5.41 - Explain how skin and mucous membranes act as barriers against pathogens.
Skin - the outer epithelial layer of skin, the epidermis, provides a tough physical barrier against microbes. The shedding of the epidermal cells help remove microbes on the surface.
Mucous Membranes - the respiratory tract is protected by sticky mucus secreted by glands in the bronchi and bronchioles. Because mucus is slightly viscous, it traps many microbes and other foreign substances. Cilia constantly sweet the mucus upwards to the throat where it is swallowed so that the microbes are later killed by the stomach acid.

5.4.2 Outline how phagocytic leucocytes ingest pathogens in the blood and in body tissues.
Details of the sub-divisions and calssifications of phagocytes are not required.
Infection- when a pathogen successfully invades the body (does not necessarily lead to disease Leucocytes (white blood cells) defend the body agains pathogens after they have entered the body. They are found in blood and body tissues (like lungs).
There are many types of leucocytes - some are phagocytic.
These phagocytize (or eat) any cell which is not recognized as the body's own Phagocytes flow over microbes and surround them to form a phagosome
Phagosome fuses with a lysosome. The lysosome contains lysozymes (to break down the microbial cell wall) and digestive enzymes (to break down organic molecules).
The lysosome kills and digests microbes.
All products of digestion are expelled in exocytosis.

5.43 - State the difference between antigens and antibodies
Antigens are large molecules on the outer surface of a cell that infects the body whereas antibodies are proteins secreted from lymphocytes that destroy pathogen and antigen infections.

5.4.4 Explain antibody production
Many different types of lymphocyte exist. Each type recognizes ones specific antigen and responds by dividing to form a clone. This clone then secretes a specific antibody against the antigen. No other details are required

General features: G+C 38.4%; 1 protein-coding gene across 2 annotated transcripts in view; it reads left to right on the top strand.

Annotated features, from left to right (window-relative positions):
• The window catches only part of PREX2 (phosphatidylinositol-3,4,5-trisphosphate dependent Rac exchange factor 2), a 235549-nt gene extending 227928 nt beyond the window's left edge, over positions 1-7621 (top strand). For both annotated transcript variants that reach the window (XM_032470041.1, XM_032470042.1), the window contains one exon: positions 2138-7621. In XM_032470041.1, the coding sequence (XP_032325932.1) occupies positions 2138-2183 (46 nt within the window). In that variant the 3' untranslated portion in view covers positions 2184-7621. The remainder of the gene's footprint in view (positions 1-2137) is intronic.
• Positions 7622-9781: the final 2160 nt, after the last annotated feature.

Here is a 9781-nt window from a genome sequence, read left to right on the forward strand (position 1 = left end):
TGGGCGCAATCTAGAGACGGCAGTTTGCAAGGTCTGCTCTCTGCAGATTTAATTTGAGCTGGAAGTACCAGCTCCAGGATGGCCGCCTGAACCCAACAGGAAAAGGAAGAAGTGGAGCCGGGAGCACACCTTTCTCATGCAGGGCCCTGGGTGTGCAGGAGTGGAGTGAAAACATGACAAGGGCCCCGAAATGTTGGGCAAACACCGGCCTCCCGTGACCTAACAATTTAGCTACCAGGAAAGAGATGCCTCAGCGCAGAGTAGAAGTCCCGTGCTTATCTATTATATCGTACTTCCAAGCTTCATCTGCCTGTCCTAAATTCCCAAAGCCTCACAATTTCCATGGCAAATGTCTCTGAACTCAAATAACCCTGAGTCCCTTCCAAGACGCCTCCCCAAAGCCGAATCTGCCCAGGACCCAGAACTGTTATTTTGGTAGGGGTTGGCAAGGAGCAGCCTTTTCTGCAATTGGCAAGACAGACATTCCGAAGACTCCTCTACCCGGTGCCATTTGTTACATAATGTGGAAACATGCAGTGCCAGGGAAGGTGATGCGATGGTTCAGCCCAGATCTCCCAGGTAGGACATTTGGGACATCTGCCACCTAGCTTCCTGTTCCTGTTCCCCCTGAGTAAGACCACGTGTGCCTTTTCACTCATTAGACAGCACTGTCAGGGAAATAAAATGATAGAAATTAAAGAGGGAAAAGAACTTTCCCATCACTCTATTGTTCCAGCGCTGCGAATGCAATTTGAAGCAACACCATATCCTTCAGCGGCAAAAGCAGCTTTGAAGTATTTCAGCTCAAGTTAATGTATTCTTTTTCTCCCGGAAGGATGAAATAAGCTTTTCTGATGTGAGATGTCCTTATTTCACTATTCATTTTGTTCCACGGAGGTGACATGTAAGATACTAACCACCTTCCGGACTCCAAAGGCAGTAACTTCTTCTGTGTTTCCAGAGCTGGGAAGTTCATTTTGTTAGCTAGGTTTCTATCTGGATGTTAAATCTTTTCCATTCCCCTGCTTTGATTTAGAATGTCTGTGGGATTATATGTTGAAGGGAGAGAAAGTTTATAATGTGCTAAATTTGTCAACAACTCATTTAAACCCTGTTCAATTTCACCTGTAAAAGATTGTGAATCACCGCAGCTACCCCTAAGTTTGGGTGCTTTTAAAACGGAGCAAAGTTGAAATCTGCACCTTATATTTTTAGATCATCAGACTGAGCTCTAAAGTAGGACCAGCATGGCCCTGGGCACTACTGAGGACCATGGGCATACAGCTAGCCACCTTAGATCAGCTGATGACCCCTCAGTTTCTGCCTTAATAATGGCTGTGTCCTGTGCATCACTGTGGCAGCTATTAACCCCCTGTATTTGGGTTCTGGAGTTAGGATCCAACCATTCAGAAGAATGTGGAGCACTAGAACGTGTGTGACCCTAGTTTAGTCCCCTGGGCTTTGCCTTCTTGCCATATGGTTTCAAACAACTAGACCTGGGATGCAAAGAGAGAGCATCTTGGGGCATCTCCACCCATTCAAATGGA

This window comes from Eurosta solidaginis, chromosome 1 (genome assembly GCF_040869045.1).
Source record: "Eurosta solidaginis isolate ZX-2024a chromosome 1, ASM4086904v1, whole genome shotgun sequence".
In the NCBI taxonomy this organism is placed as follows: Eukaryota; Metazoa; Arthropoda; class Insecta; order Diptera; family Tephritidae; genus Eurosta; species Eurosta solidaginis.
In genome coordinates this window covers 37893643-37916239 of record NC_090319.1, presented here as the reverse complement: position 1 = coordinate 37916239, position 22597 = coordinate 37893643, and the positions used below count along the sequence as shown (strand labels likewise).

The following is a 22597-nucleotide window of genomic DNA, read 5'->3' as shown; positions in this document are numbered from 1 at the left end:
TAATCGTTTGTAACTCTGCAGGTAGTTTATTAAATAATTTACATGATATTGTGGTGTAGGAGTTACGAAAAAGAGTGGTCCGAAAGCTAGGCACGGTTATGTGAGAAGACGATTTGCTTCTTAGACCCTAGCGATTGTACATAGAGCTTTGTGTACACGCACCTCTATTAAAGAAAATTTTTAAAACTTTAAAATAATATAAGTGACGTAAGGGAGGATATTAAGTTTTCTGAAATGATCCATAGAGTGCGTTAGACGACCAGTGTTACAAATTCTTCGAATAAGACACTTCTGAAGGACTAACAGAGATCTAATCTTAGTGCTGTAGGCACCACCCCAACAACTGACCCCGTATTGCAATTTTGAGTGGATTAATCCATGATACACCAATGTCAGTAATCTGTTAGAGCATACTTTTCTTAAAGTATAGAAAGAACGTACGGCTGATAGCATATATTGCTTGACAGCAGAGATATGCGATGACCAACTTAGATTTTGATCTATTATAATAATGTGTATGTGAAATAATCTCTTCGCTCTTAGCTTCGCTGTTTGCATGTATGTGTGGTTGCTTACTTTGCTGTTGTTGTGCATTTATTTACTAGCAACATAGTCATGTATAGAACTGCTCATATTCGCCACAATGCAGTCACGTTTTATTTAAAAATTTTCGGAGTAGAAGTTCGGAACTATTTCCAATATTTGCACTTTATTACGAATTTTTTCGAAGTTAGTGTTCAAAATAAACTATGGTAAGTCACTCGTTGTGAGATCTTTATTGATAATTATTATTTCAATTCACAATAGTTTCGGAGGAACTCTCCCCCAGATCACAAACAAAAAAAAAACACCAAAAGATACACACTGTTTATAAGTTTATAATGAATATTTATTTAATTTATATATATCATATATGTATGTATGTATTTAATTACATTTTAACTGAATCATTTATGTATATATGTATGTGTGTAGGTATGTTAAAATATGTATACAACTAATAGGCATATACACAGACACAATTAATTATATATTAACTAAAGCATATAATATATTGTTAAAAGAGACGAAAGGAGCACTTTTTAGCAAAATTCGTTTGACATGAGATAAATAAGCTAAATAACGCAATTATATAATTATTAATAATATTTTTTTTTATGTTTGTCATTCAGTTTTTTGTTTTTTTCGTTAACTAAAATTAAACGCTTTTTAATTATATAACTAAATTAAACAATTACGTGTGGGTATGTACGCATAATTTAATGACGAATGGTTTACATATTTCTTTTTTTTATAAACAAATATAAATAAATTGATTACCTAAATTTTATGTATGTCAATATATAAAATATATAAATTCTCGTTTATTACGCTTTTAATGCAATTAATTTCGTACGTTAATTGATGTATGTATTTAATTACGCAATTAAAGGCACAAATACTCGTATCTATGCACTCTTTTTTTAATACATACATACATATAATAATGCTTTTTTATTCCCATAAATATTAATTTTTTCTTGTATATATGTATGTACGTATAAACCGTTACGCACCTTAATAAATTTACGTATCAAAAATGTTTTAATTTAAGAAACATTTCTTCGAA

1. Antigen enters body and they are engulfed by macrophages.
2. The macrophage displays the antigen on its surface and then travels to lymph nodes.
3. There the macrophage will present the antigen to specific helper T cells.
4. Helper T cells can only recognize antigen if the antigen is also presented with Major Histocompatibility Complex (MHC)
5. Helper T cell then grows and divides producing both memory cells and additional active helper T cells.
6. Active helper T cells trigger B cells to become active.
7. Activated B cells divide to form a clone of plasma cells and a clone of memory cells.
8. Plasma cells secrete specific antibodies.
9. Memory cells remain in lymph node.
Summary: Pathogen invades body; B cells bind with antigen presented by Macrophage; B cell becomes activated; Clone of B cells produced; Plasma cells; Antibodies.

5.4.5 Outline the effects of HIV on the immune system
The effects of HIV should be limited to a reduction in the number of active lymphocytes and a loss of the ability to produce antibodies.
1. HIV viral RNA codes for the glycoprotein gp120 which recognizes a protein on helper T-cells named CD4, and physically associates with it
2. CD4 is a specific receptor for HIV
3. As a consequence of interaction with CD4 on helper T cells, the body cannot make antibodies properly, nor can infected cells containing HIV be properly eliminated
4. As such, the virus can
-multiply
-kill helper T cell in which is lives
-infect adjacent helper T cells
-repeat cycle until there is eventually substantial loss of helper T cells
5. In addition, the virus can also infect macrophages
6. As helper T cells and macrophages are at the heart of Cell Mediated Immunity (CMI), HIV/AIDS patients become immune deficient and susceptible to infections